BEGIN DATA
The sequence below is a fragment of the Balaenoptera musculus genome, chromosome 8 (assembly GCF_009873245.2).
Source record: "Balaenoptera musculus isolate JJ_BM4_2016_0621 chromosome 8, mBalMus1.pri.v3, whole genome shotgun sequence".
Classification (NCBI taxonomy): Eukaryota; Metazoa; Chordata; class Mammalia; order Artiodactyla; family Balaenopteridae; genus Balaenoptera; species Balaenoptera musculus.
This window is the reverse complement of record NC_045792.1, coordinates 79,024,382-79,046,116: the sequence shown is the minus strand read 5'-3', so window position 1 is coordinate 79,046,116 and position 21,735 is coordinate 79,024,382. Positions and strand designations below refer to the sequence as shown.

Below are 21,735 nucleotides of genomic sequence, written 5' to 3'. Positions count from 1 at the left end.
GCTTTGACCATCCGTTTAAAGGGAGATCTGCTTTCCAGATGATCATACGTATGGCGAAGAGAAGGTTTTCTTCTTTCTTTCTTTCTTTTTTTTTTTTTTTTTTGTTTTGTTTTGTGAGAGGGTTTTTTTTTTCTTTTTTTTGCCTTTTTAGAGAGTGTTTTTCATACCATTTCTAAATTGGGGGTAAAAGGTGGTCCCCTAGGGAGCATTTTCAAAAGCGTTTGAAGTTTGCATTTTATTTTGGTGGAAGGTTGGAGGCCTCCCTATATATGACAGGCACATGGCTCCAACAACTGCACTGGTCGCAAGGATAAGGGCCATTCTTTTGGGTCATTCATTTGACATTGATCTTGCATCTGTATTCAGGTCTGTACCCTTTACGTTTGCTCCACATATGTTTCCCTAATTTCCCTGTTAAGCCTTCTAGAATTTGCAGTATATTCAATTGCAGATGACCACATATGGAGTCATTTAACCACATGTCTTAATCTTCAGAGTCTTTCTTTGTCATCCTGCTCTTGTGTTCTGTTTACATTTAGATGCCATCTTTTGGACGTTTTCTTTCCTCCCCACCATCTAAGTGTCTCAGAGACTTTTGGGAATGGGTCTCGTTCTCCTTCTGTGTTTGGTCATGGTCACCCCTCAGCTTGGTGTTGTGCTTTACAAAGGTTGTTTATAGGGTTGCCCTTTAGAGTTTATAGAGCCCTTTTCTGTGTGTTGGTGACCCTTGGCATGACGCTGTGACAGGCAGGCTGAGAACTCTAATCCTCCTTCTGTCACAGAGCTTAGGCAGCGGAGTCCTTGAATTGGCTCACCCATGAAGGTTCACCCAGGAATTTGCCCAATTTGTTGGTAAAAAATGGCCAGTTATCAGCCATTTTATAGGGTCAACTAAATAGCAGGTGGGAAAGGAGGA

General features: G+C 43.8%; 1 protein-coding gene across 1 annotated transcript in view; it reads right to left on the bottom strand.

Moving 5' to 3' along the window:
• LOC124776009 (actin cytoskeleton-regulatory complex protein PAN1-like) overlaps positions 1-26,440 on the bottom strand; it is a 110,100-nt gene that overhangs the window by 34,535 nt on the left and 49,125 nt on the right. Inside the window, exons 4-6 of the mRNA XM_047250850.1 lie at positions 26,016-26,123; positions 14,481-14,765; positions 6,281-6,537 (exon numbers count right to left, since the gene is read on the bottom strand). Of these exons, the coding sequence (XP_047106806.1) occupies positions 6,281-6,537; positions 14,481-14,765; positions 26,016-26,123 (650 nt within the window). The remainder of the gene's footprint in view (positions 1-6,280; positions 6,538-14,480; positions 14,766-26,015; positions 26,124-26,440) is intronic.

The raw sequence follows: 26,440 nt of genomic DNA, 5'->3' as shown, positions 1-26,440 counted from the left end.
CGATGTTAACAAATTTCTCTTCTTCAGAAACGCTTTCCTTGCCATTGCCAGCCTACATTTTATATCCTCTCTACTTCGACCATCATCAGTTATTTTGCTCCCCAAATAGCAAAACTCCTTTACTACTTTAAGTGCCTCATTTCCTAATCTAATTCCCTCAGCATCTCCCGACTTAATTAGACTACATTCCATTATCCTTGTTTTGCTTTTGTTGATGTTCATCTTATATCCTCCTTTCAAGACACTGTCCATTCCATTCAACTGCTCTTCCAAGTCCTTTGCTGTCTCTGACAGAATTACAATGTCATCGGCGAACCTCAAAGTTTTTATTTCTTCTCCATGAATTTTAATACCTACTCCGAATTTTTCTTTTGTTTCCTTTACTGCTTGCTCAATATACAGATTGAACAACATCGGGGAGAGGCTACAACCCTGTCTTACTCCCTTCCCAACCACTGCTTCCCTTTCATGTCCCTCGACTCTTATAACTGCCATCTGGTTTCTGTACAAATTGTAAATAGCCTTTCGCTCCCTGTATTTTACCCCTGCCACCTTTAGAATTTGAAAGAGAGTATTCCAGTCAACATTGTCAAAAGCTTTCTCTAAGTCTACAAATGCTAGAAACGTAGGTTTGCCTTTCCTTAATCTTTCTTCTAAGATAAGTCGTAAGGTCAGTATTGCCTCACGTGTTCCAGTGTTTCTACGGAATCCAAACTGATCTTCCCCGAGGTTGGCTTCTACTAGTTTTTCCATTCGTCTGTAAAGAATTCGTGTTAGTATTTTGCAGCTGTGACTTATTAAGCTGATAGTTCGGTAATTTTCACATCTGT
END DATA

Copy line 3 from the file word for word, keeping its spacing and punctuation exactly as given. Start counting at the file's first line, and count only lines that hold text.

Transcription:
Classification (NCBI taxonomy): Eukaryota; Metazoa; Chordata; class Mammalia; order Artiodactyla; family Balaenopteridae; genus Balaenoptera; species Balaenoptera musculus.